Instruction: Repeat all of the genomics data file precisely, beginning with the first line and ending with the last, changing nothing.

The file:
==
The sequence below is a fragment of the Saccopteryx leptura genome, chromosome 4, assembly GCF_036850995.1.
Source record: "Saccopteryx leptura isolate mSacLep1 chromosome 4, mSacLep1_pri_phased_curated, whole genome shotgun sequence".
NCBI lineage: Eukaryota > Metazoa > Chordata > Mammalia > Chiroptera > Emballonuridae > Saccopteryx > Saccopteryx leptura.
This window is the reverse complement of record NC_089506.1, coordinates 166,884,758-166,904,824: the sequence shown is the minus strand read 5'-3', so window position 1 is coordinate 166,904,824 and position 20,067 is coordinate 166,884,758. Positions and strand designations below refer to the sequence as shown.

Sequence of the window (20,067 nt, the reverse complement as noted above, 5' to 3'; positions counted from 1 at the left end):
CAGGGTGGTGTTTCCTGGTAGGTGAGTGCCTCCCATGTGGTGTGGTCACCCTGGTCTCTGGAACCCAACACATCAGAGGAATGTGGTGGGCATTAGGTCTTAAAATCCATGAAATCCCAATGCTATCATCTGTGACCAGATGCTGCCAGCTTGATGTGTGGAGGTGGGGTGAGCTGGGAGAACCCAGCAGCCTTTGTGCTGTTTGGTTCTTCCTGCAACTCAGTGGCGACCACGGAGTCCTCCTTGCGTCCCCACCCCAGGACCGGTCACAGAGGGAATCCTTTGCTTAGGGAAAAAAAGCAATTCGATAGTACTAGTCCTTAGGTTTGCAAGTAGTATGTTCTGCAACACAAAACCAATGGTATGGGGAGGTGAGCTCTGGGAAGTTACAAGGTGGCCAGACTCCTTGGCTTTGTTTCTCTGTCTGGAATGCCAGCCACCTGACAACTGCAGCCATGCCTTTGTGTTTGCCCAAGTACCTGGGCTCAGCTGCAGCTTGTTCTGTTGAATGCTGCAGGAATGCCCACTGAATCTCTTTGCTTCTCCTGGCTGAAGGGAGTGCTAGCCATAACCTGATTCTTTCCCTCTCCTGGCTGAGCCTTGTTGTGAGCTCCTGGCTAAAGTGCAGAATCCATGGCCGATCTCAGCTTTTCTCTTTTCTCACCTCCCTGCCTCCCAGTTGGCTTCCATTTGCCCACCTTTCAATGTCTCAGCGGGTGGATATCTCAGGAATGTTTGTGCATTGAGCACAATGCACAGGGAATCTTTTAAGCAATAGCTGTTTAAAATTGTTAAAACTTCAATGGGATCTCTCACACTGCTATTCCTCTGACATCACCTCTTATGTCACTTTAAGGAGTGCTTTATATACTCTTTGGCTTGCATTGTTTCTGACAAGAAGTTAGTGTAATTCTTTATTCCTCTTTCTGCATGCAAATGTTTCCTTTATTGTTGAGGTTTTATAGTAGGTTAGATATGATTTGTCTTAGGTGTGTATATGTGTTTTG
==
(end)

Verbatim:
The sequence below is a fragment of the Saccopteryx leptura genome, chromosome 4, assembly GCF_036850995.1.
Source record: "Saccopteryx leptura isolate mSacLep1 chromosome 4, mSacLep1_pri_phased_curated, whole genome shotgun sequence".
NCBI lineage: Eukaryota > Metazoa > Chordata > Mammalia > Chiroptera > Emballonuridae > Saccopteryx > Saccopteryx leptura.
This window is the reverse complement of record NC_089506.1, coordinates 166,884,758-166,904,824: the sequence shown is the minus strand read 5'-3', so window position 1 is coordinate 166,904,824 and position 20,067 is coordinate 166,884,758. Positions and strand designations below refer to the sequence as shown.

Sequence of the window (20,067 nt, the reverse complement as noted above, 5' to 3'; positions counted from 1 at the left end):
CAGGGTGGTGTTTCCTGGTAGGTGAGTGCCTCCCATGTGGTGTGGTCACCCTGGTCTCTGGAACCCAACACATCAGAGGAATGTGGTGGGCATTAGGTCTTAAAATCCATGAAATCCCAATGCTATCATCTGTGACCAGATGCTGCCAGCTTGATGTGTGGAGGTGGGGTGAGCTGGGAGAACCCAGCAGCCTTTGTGCTGTTTGGTTCTTCCTGCAACTCAGTGGCGACCACGGAGTCCTCCTTGCGTCCCCACCCCAGGACCGGTCACAGAGGGAATCCTTTGCTTAGGGAAAAAAAGCAATTCGATAGTACTAGTCCTTAGGTTTGCAAGTAGTATGTTCTGCAACACAAAACCAATGGTATGGGGAGGTGAGCTCTGGGAAGTTACAAGGTGGCCAGACTCCTTGGCTTTGTTTCTCTGTCTGGAATGCCAGCCACCTGACAACTGCAGCCATGCCTTTGTGTTTGCCCAAGTACCTGGGCTCAGCTGCAGCTTGTTCTGTTGAATGCTGCAGGAATGCCCACTGAATCTCTTTGCTTCTCCTGGCTGAAGGGAGTGCTAGCCATAACCTGATTCTTTCCCTCTCCTGGCTGAGCCTTGTTGTGAGCTCCTGGCTAAAGTGCAGAATCCATGGCCGATCTCAGCTTTTCTCTTTTCTCACCTCCCTGCCTCCCAGTTGGCTTCCATTTGCCCACCTTTCAATGTCTCAGCGGGTGGATATCTCAGGAATGTTTGTGCATTGAGCACAATGCACAGGGAATCTTTTAAGCAATAGCTGTTTAAAATTGTTAAAACTTCAATGGGATCTCTCACACTGCTATTCCTCTGACATCACCTCTTATGTCACTTTAAGGAGTGCTTTATATACTCTTTGGCTTGCATTGTTTCTGACAAGAAGTTAGTGTAATTCTTTATTCCTCTTTCTGCATGCAAATGTTTCCTTTATTGTTGAGGTTTTATAGTAGGTTAGATATGATTTGTCTTAGGTGTGTATATGTGTTTTG